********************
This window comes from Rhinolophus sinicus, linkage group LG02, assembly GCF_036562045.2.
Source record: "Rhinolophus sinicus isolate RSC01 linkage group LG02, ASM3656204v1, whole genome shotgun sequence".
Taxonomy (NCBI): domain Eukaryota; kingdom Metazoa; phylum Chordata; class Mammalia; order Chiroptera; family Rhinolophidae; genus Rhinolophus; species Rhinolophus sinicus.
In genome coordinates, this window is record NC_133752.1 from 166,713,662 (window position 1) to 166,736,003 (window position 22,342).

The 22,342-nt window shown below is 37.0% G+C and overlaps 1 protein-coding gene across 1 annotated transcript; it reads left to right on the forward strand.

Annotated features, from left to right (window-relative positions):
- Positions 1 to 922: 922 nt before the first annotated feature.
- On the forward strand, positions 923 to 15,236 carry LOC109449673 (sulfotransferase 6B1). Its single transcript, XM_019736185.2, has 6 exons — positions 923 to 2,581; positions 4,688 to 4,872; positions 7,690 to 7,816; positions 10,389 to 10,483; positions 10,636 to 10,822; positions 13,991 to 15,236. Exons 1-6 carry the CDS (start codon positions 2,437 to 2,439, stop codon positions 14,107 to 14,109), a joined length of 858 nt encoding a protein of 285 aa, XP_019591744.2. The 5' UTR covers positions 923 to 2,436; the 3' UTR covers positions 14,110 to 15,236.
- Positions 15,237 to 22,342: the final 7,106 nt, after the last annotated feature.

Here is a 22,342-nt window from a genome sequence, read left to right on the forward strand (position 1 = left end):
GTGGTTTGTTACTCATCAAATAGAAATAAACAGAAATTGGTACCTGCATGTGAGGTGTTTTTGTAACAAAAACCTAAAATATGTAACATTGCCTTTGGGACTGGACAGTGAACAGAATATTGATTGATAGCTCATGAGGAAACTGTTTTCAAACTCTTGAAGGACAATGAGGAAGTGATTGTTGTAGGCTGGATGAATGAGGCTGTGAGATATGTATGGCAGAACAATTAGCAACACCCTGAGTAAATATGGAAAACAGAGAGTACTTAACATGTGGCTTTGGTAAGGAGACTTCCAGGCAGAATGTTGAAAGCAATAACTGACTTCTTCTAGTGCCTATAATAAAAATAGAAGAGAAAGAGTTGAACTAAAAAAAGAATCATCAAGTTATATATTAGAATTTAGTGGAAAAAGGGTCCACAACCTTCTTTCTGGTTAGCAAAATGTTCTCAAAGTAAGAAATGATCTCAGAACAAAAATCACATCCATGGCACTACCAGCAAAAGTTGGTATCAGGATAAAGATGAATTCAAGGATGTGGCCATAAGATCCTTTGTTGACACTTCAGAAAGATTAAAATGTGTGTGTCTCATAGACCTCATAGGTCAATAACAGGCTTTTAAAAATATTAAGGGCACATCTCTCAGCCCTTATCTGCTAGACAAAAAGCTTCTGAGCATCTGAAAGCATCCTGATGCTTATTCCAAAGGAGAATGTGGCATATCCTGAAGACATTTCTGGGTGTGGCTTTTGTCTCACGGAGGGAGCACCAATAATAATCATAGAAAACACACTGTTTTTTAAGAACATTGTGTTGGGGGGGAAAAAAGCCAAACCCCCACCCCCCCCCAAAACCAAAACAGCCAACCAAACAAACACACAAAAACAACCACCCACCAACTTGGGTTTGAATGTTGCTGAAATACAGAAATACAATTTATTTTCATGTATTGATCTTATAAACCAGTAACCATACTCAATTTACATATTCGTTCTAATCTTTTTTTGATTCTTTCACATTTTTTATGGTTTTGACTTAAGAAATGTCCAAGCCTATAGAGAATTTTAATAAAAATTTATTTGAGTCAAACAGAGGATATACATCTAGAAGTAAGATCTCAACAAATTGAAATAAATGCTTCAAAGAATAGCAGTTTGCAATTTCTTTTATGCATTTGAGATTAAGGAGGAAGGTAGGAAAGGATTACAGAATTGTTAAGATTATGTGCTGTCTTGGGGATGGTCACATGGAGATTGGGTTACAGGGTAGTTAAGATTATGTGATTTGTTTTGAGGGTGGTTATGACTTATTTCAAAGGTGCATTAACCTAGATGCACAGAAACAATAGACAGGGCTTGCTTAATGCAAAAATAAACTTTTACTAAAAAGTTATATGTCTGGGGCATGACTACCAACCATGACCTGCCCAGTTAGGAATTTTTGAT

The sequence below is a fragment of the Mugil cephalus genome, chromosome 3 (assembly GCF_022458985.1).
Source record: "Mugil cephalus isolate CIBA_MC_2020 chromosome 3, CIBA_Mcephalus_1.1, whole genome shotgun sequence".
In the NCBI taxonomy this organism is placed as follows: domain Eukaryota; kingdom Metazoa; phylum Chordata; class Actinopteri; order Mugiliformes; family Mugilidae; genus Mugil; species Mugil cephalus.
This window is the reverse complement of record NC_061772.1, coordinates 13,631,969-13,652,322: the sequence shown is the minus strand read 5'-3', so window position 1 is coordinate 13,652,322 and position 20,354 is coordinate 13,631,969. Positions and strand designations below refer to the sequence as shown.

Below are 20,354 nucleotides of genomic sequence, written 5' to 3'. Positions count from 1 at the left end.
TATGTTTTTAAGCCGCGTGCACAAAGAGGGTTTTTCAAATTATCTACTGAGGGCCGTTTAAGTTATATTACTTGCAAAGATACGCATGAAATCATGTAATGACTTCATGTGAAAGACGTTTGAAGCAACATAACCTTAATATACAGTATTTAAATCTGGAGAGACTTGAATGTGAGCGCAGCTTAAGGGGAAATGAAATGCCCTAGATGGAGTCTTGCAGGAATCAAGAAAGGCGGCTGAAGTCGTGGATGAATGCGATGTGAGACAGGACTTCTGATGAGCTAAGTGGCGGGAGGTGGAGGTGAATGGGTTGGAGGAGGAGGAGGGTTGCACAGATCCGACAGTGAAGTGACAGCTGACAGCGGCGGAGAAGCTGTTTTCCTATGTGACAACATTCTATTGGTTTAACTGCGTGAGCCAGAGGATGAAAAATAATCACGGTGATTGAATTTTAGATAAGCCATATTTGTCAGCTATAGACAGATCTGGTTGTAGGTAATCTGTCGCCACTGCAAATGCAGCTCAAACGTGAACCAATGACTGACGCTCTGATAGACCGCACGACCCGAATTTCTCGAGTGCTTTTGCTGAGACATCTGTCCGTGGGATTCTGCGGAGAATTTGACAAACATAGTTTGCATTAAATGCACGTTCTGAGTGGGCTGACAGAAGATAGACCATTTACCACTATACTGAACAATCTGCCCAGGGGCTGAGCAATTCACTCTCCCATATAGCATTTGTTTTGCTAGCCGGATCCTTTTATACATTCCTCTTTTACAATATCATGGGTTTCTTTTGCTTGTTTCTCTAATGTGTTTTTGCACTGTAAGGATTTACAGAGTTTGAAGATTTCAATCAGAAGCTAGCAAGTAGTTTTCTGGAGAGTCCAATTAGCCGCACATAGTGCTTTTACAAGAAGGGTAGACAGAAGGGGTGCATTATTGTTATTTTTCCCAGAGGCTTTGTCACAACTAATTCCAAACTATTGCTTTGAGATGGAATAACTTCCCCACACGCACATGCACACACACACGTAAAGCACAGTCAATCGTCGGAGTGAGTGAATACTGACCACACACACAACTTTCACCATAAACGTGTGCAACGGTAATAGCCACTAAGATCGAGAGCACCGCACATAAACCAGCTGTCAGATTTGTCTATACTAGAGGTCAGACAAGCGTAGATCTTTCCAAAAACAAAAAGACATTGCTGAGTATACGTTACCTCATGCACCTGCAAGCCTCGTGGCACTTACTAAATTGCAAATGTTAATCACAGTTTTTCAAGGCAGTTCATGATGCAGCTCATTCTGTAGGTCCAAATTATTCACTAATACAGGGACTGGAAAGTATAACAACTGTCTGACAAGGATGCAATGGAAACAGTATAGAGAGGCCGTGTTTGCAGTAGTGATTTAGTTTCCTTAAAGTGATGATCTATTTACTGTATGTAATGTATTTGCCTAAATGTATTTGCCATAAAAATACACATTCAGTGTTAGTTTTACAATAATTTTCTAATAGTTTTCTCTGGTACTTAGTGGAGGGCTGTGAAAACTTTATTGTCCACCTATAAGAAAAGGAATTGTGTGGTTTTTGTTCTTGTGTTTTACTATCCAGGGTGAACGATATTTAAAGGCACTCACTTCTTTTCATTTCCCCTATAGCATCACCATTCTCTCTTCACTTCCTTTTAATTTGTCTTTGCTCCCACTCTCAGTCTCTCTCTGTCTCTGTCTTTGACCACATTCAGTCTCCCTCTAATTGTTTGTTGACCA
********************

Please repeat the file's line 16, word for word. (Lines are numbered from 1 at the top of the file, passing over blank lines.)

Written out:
Below are 20,354 nucleotides of genomic sequence, written 5' to 3'. Positions count from 1 at the left end.